It’s been taking some time to gather as much information as possible about Rob Gronkowski’s new deal to gain a fuller understanding of what it means for the tight end and for the team.
Even before looking at the numbers, you know there are a lot of winners in the deal.
Gronkowski gets something because he was due to only make $1.17 million the next two seasons. Now he’s making that plus a guaranteed signing bonus of $8 million. And even if Gronkowski, who sat out his junior year in college with a back injury, suffers a career-ending injury, he’s walking away with $18 million. That’s a win for Gronkowski, obviously.
But anytime you get something, you give something up. And, potentially, Gronkowski could have given up a lot by being locked into the Patriots through 2019. There’s a club option for $10 million in 2016. If the Patriots pick that up, that means Gronkowski won’t be able to use the leverage of potential free agency until he’s 31 years old. This isn’t a player’s “huge deal” that they get a shot at. And, potentially, Gronkowski might not get a chance at that until he’s 31. That’s giving up a lot.
So for the Patriots to potentially have the game’s greatest tight end ever locked up until 2019 — at what in reality is an eight-year, $55.23 million deal ($6.903 million per year) — could be a huge, huge win for the Patriots down the road.
Gronkowski is not the highest paid tight end in league history, not if the first two years are included — which they are. You really shouldn’t include an option bonus that may or may not happen. Even if you did include the final four years, you still have to average in the two years at minimum salary under his old contract. Gronkowski is the fifth highest-paid tight end.
For the entire eight years at max value, here’s where Gronkowski ranks:
It is important to note that Gronkowski ranks fourth in guaranteed money, which is the most important category of all.
And for the Patriots to finally turn the corner on giving young core players new contracts earlier — following up on Jerod Mayo — that’s a terrific step in the right direction. Every negotiation does not need to be adversarial. Logan Mankins should have been done after his second year as well. The Patriots are finally getting it. If you come to a player early, then you’re going to get a lot more bang for you buck by getting more years on the backside. No, they shouldn’t do it with every player or position. And I’m a little surprised, given Gronkowsi’s injury history (let alone his off-field activities), that they did do his contract early. They must feel very good about his back long-term, and that he’ll calm down a little bit when it comes to his extracurricular activities.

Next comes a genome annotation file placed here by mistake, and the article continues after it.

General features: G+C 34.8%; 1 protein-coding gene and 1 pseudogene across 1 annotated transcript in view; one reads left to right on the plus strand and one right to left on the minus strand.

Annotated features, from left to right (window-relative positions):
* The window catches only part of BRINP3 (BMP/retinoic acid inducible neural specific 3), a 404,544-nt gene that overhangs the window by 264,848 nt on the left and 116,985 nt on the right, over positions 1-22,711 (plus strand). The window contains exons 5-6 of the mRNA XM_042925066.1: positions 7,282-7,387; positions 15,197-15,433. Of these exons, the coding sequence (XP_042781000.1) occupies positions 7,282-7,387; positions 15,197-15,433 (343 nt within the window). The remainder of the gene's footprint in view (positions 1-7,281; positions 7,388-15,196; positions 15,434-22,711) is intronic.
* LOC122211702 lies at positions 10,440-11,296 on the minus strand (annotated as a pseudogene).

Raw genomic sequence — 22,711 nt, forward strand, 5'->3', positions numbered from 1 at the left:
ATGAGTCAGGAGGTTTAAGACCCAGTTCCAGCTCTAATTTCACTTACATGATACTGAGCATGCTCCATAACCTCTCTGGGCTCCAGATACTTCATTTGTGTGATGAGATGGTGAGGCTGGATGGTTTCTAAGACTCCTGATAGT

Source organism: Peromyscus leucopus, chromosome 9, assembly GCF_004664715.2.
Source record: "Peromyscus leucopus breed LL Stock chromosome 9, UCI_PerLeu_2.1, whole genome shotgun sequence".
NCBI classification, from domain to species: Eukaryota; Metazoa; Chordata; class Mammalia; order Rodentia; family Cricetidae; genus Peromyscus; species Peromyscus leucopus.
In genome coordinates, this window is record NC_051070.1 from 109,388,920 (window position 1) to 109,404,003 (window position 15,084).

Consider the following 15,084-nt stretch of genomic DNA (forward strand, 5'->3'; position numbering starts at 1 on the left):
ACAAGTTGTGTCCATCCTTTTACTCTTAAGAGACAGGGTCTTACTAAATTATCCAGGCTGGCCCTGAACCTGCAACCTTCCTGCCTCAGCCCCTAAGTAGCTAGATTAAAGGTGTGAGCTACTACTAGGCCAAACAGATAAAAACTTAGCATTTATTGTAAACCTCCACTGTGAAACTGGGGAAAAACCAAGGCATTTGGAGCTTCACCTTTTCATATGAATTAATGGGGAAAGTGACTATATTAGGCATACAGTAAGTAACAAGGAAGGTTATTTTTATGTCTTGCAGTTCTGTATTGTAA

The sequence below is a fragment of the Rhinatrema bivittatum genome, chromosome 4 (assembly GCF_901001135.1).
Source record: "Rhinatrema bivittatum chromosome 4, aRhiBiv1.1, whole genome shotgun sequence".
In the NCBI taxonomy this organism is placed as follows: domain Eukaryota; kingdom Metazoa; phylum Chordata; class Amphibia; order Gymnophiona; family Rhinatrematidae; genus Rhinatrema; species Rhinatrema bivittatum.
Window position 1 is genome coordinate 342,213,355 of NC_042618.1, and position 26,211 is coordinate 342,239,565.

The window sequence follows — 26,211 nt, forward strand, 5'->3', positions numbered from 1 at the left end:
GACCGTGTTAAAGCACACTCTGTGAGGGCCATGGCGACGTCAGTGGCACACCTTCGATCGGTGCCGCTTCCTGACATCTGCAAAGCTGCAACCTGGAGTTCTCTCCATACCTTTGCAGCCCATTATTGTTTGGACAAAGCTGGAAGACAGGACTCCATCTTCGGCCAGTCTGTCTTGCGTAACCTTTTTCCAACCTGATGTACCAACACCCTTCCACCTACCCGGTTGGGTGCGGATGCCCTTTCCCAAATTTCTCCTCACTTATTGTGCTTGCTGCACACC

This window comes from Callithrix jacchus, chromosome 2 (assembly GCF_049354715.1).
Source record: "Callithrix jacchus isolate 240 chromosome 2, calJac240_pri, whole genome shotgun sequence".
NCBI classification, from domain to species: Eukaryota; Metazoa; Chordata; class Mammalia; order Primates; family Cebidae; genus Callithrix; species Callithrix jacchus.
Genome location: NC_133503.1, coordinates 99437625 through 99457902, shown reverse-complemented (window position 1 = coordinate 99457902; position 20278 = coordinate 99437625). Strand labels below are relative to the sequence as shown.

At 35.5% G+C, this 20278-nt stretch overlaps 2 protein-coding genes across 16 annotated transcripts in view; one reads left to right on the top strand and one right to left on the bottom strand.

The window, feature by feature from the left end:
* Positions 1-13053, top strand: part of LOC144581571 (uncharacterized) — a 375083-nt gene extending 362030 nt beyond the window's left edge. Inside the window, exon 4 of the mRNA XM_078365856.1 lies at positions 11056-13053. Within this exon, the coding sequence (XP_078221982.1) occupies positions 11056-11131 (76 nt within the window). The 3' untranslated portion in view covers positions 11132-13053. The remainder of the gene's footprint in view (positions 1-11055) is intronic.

Here are the numbers I’ve been able to come up with so far. They are not the official numbers, but they’re reasonably close.
The numbers in yellow are guaranteed. The numbers in purple are those that we’re not 100 percent on.
One big question: is the $8 million signing bonus prorated over five years, as most are, or four years? That would alter the prorated bonus for salary cap purposes.
Basically, the deal is two four-year contracts.
The first one: four years at $18.2 million ($8 million signing bonus), guaranteed. ($4.55 million per year).
Second “deal”: four years at $36.97 million ($10 million option bonus) which is $9.2425 million average per year.
The first one is moderately fair. It won’t look as good if the Saints give Jimmy Graham a bigger deal.
The second part of the contract … that’s where Gronkowski could lose big if he’s healthy and playing at a high level. It would set up a showdown with the Patriots. Gronkowski would not want that option picked up. It would be his last chance at a big contract in his prime…and he could be stuck with a deal that he signed four years earlier.
Albert Breer of NFL Network discovered an important tidbit: if the Patriots don’t pick up the option on Gronkowski in ’16, they can’t franchise him. That puts some pressure on the Patriots. Otherwise, they would hold all the cards and this would be a bad deal for Gronkowski.
Gronkowski wins short term but he could be giving up a ton on the backside.
The Patriots pony up a little cash but they could have the game’s best tight end ever locked up below market value for eight years. They also showed the locker room that they aren’t going to go to contract war with every single player. That won’t hurt anything, that’s for sure.
Everybody wins … for now. Who knows, the cap could explode and the Patriots could redo the deal again. They set a precedent by redoing Mayo’s deal twice way before it was due to expire.
Because the upfront money was minimal, and the cap hits are team-friendly early on, I don’t see this impacting any upcoming negotiations. A deal for Wes Welker would still save the team some $4 million in cap space this season. There’s still money for Sebastian Vollmer and Patrick Chung (expiring in 2012), and Aaron Hernandez and Brandon Spikes (2013).